Obama plans to tout Obamacare claimants

Neil Munro White House Correspondent
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President Barack Obama will continue his no-compromise budget strategy Tuesday when he holds a mid-day meeting with supposed beneficiaries of his landmark health care law.

“The President will meet with Americans who will benefit from the opening of Health Insurance Marketplaces and being able to comparison shop for the health plans as a result of the Affordable Care Act,” says the White House’s calendar for Oct. 1, the first day of the 2014 budget.

He’ll likely use the meeting to demand that the GOP stop calling for passage of a budget bill that reforms and delays Obamacare.

One change would prevent the government from contributing to the health insurance of Congressional and Executive Branch staffers. The second change would allow a one-year delay in the law’s requirement that younger people must buy expensive health insurance to subsidize health insurance for older people.

Late Monday, the Democratic-controlled Senate voted down the House’s budget bill within minutes of its arrival in the Senate.

The vote effectively prevented the passage of a bill funding the government after Sept. 30.

The immediate result is a halt in paychecks for government employees. Roughly 800,000 government employees must stay home, although critical government programs will continue. Those continued programs include Social Security and Medicare, as well as military, law enforcement and air traffic control.

The Senate’s quick rejection of the House bill minimized press coverage of the two Republican reforms.

In response, the House voted at 1 a.m. for a bill that reiterated the Obamacare reforms, and sought a joint House-Senate conference to negotiate a final budget bill.

Democratic leaders insist they will not negotiate, and aides argue that their no-compromise strategy will help them politically in the 2014 midterm elections because the public will blame the GOP for the budget impasse.

Prior to the vote, Obama lauded the Senate Democrats’ hard-line strategy in a phone call to the Democratic leaders in the Senate and House.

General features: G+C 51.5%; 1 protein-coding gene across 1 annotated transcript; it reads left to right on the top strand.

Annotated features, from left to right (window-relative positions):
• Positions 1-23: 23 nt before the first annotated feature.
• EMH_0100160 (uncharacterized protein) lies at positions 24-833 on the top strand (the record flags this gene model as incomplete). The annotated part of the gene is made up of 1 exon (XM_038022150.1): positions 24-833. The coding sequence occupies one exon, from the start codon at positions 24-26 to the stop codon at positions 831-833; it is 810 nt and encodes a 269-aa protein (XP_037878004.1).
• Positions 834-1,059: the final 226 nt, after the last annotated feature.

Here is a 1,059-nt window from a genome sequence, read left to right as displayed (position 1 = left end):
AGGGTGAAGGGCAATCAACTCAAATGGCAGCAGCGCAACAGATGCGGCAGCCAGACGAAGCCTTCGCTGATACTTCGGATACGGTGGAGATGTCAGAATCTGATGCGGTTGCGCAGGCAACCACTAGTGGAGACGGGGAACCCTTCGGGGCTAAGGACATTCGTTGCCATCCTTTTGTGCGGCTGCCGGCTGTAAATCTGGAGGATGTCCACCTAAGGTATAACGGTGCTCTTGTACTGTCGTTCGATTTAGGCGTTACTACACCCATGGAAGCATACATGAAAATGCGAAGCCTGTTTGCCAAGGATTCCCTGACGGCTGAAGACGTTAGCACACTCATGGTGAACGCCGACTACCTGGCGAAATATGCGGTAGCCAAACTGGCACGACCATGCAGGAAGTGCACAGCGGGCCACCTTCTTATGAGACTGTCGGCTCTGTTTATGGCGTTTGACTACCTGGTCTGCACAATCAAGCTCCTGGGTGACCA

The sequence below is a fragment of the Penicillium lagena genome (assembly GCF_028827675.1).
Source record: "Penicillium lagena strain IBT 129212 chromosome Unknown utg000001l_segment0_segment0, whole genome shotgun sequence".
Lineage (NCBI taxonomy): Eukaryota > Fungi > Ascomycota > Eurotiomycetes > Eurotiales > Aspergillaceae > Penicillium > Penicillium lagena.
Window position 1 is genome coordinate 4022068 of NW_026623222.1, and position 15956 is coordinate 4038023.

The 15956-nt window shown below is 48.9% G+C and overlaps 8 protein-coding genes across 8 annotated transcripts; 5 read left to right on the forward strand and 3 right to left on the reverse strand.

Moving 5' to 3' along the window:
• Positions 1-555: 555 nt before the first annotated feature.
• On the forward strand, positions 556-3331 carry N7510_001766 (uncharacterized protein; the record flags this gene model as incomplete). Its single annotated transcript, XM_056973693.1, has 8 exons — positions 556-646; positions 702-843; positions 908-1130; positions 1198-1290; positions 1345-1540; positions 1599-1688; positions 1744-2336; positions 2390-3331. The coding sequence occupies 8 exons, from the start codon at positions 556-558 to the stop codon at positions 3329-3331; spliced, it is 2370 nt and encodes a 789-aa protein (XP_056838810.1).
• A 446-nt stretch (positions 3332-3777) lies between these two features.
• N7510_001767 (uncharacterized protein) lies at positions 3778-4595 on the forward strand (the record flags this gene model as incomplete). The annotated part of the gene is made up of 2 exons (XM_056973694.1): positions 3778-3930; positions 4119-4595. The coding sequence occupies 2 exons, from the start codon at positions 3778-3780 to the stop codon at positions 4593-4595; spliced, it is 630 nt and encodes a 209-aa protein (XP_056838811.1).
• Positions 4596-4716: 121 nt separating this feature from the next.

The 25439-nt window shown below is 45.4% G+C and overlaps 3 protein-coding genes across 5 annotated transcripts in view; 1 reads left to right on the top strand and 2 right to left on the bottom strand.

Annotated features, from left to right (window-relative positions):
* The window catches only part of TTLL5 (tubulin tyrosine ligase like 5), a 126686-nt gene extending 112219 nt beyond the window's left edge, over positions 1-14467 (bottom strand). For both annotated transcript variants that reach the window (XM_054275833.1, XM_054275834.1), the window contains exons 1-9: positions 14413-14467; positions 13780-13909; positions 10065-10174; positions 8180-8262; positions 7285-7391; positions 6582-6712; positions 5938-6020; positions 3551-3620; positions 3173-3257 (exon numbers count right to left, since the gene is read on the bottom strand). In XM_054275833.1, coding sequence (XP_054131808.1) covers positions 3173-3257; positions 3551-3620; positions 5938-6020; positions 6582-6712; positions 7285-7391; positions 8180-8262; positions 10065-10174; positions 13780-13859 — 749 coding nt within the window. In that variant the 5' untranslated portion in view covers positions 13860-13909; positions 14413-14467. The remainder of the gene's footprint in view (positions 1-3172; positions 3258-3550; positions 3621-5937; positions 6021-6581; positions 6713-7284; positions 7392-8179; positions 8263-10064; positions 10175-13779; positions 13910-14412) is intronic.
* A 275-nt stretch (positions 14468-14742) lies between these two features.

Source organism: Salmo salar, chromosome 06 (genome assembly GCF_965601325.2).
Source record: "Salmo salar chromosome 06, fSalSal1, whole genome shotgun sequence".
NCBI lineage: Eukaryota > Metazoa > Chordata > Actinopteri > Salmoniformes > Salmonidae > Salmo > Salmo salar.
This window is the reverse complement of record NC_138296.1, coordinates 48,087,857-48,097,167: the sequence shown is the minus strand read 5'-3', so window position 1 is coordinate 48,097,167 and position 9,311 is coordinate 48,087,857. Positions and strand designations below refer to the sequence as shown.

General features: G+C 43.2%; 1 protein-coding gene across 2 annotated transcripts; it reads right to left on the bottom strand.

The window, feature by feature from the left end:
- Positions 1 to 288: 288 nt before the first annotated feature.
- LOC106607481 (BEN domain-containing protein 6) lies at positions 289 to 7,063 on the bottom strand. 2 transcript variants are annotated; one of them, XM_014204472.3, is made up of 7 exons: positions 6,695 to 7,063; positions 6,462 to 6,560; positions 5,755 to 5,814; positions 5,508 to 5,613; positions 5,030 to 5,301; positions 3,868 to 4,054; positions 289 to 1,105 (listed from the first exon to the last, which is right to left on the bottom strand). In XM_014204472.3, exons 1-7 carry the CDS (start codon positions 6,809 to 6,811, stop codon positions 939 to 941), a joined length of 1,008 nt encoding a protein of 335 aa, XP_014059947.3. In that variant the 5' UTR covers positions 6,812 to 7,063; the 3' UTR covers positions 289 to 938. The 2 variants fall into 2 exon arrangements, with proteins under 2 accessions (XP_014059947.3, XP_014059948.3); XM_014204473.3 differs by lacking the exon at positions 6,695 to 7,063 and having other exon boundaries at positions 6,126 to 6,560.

“The President expressed his gratitude to the Democratic Leaders… and made clear that leaders in Washington have a responsibility to do more than just avert disaster,” said a White House statement.

The “do more” policy, according to the statement, includes continued heavy government spending to jump-start the still-stalled economy.

“The President will continue to work with members in both parties to pass a budget that protects the kinds of investments we need to grow the economy, create good jobs and build a better bargain for the middle class,” said the statement.

Obama also called the GOP leadership, and reiterated his demand they pass a bill without any changes to the huge Obamacare plan.

“The President made clear to the Republican Leadership that they must act, as the Senate has, to pass the bill that funds the government for six weeks that doesn’t include any extraneous ideological riders,” said the statement.

The White House statement didn’t suggest the president wanted to forge a compromise between the elected GOP and Democratic legislators.

Obama will likely to use the public meeting with Obamacare recipients to push his no-compromise strategy.

Based on initial government-prepared reports, White House officials and Democrats claim that several million Americans will be able to buy cheaper, government-defined insurance via federally-run marketplaces.

However, free-market advocates say the government’s insurance prices are higher than current prices, especially for young people and married people, and that the quality, availability and proximity of government-approved medical services are likely to be inferior than the ones available today.

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